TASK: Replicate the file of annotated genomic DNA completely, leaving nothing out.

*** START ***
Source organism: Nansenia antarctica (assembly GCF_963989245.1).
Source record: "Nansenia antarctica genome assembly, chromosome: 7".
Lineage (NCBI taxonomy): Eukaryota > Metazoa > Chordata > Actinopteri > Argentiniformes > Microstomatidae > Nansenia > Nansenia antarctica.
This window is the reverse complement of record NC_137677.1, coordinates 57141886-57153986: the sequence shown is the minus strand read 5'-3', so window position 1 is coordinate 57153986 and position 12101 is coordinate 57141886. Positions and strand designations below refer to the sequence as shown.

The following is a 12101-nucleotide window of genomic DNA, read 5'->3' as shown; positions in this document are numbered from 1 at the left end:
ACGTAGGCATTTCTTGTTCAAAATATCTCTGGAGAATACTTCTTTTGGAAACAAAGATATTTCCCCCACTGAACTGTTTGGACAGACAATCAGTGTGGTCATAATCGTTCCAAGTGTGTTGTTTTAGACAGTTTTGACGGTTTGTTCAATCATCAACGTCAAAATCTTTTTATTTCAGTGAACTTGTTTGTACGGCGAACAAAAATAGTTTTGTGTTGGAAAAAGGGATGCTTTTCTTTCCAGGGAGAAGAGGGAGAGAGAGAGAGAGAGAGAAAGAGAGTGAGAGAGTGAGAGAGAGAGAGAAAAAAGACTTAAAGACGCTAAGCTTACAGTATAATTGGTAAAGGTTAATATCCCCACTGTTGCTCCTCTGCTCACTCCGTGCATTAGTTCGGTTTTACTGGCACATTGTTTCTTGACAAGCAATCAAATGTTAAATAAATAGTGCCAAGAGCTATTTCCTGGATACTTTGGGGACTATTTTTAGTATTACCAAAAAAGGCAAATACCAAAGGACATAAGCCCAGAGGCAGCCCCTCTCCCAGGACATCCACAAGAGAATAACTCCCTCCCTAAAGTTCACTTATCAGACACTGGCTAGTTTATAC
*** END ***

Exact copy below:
Source organism: Nansenia antarctica (assembly GCF_963989245.1).
Source record: "Nansenia antarctica genome assembly, chromosome: 7".
Lineage (NCBI taxonomy): Eukaryota > Metazoa > Chordata > Actinopteri > Argentiniformes > Microstomatidae > Nansenia > Nansenia antarctica.
This window is the reverse complement of record NC_137677.1, coordinates 57141886-57153986: the sequence shown is the minus strand read 5'-3', so window position 1 is coordinate 57153986 and position 12101 is coordinate 57141886. Positions and strand designations below refer to the sequence as shown.

The following is a 12101-nucleotide window of genomic DNA, read 5'->3' as shown; positions in this document are numbered from 1 at the left end:
ACGTAGGCATTTCTTGTTCAAAATATCTCTGGAGAATACTTCTTTTGGAAACAAAGATATTTCCCCCACTGAACTGTTTGGACAGACAATCAGTGTGGTCATAATCGTTCCAAGTGTGTTGTTTTAGACAGTTTTGACGGTTTGTTCAATCATCAACGTCAAAATCTTTTTATTTCAGTGAACTTGTTTGTACGGCGAACAAAAATAGTTTTGTGTTGGAAAAAGGGATGCTTTTCTTTCCAGGGAGAAGAGGGAGAGAGAGAGAGAGAGAGAAAGAGAGTGAGAGAGTGAGAGAGAGAGAGAAAAAAGACTTAAAGACGCTAAGCTTACAGTATAATTGGTAAAGGTTAATATCCCCACTGTTGCTCCTCTGCTCACTCCGTGCATTAGTTCGGTTTTACTGGCACATTGTTTCTTGACAAGCAATCAAATGTTAAATAAATAGTGCCAAGAGCTATTTCCTGGATACTTTGGGGACTATTTTTAGTATTACCAAAAAAGGCAAATACCAAAGGACATAAGCCCAGAGGCAGCCCCTCTCCCAGGACATCCACAAGAGAATAACTCCCTCCCTAAAGTTCACTTATCAGACACTGGCTAGTTTATAC